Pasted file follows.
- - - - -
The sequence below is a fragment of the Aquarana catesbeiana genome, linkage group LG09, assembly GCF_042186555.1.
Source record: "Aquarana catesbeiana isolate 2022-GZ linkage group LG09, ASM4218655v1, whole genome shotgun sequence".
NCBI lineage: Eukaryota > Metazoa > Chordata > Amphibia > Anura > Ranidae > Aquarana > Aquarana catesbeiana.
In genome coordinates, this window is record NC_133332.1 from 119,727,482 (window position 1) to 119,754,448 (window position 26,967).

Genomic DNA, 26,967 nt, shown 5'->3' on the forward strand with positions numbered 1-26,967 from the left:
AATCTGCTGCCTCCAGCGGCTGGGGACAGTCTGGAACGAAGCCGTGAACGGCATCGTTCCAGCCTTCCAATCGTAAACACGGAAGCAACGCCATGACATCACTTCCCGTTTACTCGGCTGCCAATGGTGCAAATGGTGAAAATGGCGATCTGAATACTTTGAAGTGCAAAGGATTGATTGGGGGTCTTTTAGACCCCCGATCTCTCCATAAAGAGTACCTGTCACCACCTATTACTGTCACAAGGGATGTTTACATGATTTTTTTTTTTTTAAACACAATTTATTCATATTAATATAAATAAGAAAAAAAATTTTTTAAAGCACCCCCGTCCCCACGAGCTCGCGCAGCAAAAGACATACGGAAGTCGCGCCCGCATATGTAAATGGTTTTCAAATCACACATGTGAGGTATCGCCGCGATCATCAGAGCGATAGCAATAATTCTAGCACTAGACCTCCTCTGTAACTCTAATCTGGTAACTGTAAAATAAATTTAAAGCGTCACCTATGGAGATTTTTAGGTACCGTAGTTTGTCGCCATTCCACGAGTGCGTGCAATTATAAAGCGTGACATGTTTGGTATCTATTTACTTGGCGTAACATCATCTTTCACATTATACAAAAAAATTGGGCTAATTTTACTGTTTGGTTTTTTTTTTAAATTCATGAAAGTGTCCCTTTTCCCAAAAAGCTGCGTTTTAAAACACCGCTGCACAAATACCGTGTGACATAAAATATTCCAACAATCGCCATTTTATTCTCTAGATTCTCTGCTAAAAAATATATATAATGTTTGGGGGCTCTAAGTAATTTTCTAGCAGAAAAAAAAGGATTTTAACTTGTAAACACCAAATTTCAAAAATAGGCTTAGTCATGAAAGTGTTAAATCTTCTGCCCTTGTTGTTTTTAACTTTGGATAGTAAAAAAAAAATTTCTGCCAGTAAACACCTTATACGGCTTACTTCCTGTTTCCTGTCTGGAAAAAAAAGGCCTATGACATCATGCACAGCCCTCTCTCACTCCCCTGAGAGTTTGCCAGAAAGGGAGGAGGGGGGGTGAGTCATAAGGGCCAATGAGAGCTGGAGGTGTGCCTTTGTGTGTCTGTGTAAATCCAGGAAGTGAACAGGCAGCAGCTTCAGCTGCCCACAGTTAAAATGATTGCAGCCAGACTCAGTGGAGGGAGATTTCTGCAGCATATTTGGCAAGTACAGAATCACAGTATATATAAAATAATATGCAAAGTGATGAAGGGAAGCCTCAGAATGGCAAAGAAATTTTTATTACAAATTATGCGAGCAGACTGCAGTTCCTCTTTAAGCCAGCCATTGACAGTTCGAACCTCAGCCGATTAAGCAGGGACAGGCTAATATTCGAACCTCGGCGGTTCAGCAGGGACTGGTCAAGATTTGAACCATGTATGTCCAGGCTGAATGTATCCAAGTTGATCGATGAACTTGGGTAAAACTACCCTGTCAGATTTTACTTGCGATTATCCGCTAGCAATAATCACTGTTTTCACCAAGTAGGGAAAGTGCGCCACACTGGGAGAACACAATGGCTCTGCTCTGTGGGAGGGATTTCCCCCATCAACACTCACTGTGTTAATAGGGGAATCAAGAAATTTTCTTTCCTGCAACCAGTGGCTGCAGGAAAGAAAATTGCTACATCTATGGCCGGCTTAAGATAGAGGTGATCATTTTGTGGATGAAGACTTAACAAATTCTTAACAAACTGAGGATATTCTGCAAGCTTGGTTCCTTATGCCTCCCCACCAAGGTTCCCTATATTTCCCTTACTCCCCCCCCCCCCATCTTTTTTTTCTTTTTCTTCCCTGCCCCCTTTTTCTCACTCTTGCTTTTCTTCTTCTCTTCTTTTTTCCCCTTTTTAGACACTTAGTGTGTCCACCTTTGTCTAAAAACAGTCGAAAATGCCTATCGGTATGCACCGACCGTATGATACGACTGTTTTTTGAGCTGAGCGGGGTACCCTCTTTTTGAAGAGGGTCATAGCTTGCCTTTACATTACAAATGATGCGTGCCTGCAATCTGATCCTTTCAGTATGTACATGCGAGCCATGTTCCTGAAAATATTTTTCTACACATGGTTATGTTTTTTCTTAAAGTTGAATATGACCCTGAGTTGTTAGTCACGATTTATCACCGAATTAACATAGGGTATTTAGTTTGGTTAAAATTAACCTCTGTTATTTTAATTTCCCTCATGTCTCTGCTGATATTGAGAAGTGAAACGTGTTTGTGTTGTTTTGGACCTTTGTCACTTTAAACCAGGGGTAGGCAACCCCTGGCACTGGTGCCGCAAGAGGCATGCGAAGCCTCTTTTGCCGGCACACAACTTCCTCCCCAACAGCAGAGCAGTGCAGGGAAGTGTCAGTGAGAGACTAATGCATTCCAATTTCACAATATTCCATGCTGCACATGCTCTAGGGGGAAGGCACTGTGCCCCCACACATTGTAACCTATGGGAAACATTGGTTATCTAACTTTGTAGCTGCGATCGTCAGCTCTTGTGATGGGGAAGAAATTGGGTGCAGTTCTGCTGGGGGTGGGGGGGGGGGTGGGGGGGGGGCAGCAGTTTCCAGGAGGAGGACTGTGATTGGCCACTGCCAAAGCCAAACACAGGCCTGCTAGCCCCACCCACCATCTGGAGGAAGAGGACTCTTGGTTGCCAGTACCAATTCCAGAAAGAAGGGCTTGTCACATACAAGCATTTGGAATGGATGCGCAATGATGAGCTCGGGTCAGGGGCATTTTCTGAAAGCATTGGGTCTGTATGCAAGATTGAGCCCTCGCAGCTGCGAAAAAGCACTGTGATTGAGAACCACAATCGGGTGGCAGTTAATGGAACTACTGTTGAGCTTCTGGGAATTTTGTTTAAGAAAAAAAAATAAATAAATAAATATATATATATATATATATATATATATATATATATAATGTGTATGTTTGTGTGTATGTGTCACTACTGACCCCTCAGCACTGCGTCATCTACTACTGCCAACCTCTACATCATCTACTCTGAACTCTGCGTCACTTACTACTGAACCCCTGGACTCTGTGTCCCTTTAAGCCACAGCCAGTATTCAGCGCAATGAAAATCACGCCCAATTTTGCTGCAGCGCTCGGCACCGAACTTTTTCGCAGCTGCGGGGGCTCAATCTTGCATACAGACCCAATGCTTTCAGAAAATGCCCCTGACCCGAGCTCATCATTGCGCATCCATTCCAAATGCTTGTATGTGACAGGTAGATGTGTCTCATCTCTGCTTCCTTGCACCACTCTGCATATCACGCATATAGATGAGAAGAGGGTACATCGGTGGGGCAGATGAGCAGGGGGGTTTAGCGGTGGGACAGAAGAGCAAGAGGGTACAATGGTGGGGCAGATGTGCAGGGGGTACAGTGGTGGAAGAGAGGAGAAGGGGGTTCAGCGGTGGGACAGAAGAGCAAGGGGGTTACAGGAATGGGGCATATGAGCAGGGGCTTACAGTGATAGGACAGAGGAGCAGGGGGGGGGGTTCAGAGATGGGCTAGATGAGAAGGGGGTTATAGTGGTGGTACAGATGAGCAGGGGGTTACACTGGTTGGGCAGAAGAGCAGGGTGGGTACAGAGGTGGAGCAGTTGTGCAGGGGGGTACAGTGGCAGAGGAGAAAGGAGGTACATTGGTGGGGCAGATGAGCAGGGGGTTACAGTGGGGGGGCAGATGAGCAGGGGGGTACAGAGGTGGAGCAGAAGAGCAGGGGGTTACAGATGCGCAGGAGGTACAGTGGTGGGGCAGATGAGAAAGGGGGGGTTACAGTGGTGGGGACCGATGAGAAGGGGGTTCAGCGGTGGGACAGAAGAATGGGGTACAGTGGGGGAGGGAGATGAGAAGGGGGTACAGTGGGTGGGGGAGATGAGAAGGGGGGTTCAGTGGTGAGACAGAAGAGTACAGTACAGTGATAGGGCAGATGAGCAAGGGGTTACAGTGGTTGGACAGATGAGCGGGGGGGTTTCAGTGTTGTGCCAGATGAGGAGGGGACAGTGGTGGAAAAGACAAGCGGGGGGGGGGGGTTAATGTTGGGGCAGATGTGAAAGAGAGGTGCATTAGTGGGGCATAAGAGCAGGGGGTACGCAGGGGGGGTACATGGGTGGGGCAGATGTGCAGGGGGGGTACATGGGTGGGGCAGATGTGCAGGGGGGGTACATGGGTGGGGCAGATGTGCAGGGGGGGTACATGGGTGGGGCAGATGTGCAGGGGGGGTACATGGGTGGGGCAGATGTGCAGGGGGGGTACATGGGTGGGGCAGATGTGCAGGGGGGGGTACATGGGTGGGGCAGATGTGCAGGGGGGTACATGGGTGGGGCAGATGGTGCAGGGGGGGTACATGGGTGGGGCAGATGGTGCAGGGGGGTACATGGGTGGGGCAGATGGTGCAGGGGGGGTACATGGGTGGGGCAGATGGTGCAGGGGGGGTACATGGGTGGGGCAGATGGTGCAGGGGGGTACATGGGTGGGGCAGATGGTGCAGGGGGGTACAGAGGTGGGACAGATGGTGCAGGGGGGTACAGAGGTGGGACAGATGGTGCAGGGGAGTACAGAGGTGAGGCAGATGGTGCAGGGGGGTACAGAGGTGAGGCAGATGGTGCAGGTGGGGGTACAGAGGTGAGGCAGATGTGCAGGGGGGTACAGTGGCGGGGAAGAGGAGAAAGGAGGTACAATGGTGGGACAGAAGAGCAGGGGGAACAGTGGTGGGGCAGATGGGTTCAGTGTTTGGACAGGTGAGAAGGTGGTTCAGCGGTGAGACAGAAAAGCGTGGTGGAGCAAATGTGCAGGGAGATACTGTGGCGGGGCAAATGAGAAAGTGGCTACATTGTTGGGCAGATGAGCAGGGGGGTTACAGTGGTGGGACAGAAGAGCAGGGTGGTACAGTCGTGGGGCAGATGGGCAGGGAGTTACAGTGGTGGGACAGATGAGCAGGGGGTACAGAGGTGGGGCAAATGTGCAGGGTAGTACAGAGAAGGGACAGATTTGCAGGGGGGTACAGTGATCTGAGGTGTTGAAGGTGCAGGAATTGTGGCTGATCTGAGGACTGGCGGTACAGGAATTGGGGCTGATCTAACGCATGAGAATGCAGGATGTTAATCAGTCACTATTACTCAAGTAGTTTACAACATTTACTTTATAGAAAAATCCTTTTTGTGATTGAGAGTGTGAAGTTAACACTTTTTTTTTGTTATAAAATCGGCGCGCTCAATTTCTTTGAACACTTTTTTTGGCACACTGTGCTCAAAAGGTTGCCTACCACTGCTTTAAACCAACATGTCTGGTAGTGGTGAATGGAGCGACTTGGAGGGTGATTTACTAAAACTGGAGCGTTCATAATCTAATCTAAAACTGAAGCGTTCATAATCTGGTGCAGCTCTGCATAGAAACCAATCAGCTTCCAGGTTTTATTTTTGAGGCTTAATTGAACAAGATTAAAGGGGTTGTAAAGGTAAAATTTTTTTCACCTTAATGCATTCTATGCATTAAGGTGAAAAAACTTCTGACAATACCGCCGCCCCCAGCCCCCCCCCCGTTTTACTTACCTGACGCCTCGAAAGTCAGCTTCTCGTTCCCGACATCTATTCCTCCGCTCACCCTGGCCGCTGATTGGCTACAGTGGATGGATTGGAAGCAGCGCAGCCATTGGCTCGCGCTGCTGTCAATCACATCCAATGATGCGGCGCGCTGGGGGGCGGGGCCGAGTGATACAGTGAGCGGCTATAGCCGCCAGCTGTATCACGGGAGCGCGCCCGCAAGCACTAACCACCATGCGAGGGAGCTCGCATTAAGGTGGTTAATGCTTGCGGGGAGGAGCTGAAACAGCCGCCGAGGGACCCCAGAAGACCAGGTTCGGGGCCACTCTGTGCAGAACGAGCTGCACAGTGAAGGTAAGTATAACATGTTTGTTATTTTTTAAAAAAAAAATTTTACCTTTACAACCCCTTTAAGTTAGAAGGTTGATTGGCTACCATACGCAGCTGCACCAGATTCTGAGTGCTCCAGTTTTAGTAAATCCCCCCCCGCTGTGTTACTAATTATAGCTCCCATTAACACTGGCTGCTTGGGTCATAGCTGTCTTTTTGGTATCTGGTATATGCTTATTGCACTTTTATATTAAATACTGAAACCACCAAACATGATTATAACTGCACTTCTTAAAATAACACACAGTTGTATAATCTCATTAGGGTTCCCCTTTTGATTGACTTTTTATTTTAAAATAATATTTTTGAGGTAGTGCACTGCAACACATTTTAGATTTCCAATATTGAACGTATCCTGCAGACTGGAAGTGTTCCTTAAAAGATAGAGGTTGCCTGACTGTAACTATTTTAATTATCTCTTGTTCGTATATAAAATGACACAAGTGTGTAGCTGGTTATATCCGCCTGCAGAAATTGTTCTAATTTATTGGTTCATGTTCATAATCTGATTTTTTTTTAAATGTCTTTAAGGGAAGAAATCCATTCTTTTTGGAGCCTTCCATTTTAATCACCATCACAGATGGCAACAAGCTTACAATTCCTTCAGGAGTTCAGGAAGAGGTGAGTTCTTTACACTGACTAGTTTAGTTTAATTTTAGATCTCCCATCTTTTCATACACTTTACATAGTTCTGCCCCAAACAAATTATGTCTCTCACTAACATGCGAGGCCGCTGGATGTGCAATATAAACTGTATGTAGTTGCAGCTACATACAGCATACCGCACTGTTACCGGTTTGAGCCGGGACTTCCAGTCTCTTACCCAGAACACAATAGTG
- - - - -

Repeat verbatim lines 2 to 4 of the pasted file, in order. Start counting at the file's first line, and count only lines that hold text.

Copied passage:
Source record: "Aquarana catesbeiana isolate 2022-GZ linkage group LG09, ASM4218655v1, whole genome shotgun sequence".
NCBI lineage: Eukaryota > Metazoa > Chordata > Amphibia > Anura > Ranidae > Aquarana > Aquarana catesbeiana.
In genome coordinates, this window is record NC_133332.1 from 119,727,482 (window position 1) to 119,754,448 (window position 26,967).